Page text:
Hainault Forest Website

Written, Designed and with Photographs by Brian Ecott

Social History

 Dr. William Bell, Hainault Forest Hermit

Census 1901 Chigwell Row.  

147 Tent on Forest                   Tent     William Bell        Head   Single 70    Herbal doctor                 own acc       born Bethnal Green

 

 Known locally as Old Dido.

We live in the meadows,

And we toil in the soil,

Far away from your cities and glooms;

More cheery are we,

Though in rags we may be,

Than the pale faces are in your rooms.

 

"I was born in Bethnal Green on 5th March 1831, and christened at Shoreditch. I was the youngest of eight children and orphaned at the age of 11.Some of my relations were rich. One of my sisters married a captain; another owned a lot of property at Leytonstone. Although poor, I always upheld myself. I worked at the twine ground which stood where Mile End Union house is now. I sold fish. For nine years I was in the East India Docks and suffered three accidents there - given up once I was , but they didn't know Dr. Bell. I was always fond of the forest at Chigwell Row. I've blackberried here for over 62 years and never missed a season. I have walked to London many times to sell my produce. I have never darkened the door of a Union house, I have never begged from anyone and never been accused of theft. I have no hoard of gold to tempt a robber. Some people think there's gipsy blood in me, but there isn't. I'm pure English. I may be poor man but I have caused more excitement in this country that  even the King has done.  I sit here at night, smoking my clay pipe with an easy conscience, and sing with the birds. I've composed a lot of songs to sing.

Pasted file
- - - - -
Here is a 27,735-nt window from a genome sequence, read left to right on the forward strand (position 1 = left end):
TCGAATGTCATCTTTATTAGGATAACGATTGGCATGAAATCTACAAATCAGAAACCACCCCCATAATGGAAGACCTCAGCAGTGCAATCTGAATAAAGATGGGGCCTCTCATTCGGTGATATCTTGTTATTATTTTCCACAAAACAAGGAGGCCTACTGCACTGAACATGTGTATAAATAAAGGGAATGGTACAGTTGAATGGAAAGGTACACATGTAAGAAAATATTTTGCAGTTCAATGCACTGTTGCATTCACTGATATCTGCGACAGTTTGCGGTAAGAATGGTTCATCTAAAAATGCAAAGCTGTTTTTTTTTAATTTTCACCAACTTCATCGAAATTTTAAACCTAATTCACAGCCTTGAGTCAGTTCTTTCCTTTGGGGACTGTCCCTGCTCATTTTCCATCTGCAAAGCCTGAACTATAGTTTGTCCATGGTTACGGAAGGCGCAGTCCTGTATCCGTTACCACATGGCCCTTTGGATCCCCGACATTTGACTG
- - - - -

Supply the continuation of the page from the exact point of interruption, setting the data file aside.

My shelter is a tarpaulin sheet and some sacking suspended on a wire between two trees, and I sleep on a bed of rags. I cook in the open and have a charcoal fire in an old bucket. An old battered frying pan and a tea kettle suffice. I keep my food and other necessaries in bottles and jars. It can be difficult in wet summers but I am very fit. I tend a small plot in the forest in which I grow potatoes, cabbage and French beans. I have repaired the hedges and ditches to prevent the straying of cattle and not even received a farthing for it. Although I am of short stature with unkempt iron grey hair and beard, with corduroy trousers, a waistcoat and jacket people say that even if my age is beyond the Psalmists allotted life span I appear hale and hearty.
I became a doctor at the census. My diploma was duly accepted by the British Government. It was entered up on the census form for me, 'William Bell, so on and so on, profession: quack doctor.' They say I'm very clever, too. I cure lumbago, sciatica, and indigestion with ease. My elder-flower ointment is good for leg ulcers. I sell my herbal cures to herbalists in London, having first tried them on myself.